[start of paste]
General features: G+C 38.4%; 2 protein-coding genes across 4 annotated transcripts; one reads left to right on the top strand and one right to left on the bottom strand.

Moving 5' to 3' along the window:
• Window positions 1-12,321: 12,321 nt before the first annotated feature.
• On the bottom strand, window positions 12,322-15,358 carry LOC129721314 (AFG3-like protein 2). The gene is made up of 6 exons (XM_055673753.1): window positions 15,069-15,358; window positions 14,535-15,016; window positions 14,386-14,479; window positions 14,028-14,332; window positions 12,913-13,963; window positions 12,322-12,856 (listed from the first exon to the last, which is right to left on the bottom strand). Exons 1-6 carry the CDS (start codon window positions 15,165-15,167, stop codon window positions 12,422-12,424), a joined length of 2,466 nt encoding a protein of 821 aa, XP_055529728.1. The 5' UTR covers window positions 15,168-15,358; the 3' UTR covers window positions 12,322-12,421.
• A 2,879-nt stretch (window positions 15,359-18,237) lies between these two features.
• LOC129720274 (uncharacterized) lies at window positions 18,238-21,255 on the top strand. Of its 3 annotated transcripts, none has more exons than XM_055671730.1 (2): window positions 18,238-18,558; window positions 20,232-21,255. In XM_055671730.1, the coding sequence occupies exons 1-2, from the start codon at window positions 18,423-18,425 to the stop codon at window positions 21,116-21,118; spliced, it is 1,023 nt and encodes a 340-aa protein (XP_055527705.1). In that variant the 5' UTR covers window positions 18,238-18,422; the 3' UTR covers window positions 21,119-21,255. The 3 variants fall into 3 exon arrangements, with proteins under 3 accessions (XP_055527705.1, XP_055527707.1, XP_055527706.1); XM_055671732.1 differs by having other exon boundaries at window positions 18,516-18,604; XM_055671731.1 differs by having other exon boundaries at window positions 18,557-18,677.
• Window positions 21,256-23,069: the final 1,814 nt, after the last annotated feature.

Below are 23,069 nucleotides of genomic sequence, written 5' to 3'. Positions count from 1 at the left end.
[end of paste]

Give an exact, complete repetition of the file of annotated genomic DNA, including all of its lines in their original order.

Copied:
General features: G+C 38.4%; 2 protein-coding genes across 4 annotated transcripts; one reads left to right on the top strand and one right to left on the bottom strand.

Moving 5' to 3' along the window:
• Window positions 1-12,321: 12,321 nt before the first annotated feature.
• On the bottom strand, window positions 12,322-15,358 carry LOC129721314 (AFG3-like protein 2). The gene is made up of 6 exons (XM_055673753.1): window positions 15,069-15,358; window positions 14,535-15,016; window positions 14,386-14,479; window positions 14,028-14,332; window positions 12,913-13,963; window positions 12,322-12,856 (listed from the first exon to the last, which is right to left on the bottom strand). Exons 1-6 carry the CDS (start codon window positions 15,165-15,167, stop codon window positions 12,422-12,424), a joined length of 2,466 nt encoding a protein of 821 aa, XP_055529728.1. The 5' UTR covers window positions 15,168-15,358; the 3' UTR covers window positions 12,322-12,421.
• A 2,879-nt stretch (window positions 15,359-18,237) lies between these two features.
• LOC129720274 (uncharacterized) lies at window positions 18,238-21,255 on the top strand. Of its 3 annotated transcripts, none has more exons than XM_055671730.1 (2): window positions 18,238-18,558; window positions 20,232-21,255. In XM_055671730.1, the coding sequence occupies exons 1-2, from the start codon at window positions 18,423-18,425 to the stop codon at window positions 21,116-21,118; spliced, it is 1,023 nt and encodes a 340-aa protein (XP_055527705.1). In that variant the 5' UTR covers window positions 18,238-18,422; the 3' UTR covers window positions 21,119-21,255. The 3 variants fall into 3 exon arrangements, with proteins under 3 accessions (XP_055527705.1, XP_055527707.1, XP_055527706.1); XM_055671732.1 differs by having other exon boundaries at window positions 18,516-18,604; XM_055671731.1 differs by having other exon boundaries at window positions 18,557-18,677.
• Window positions 21,256-23,069: the final 1,814 nt, after the last annotated feature.

Below are 23,069 nucleotides of genomic sequence, written 5' to 3'. Positions count from 1 at the left end.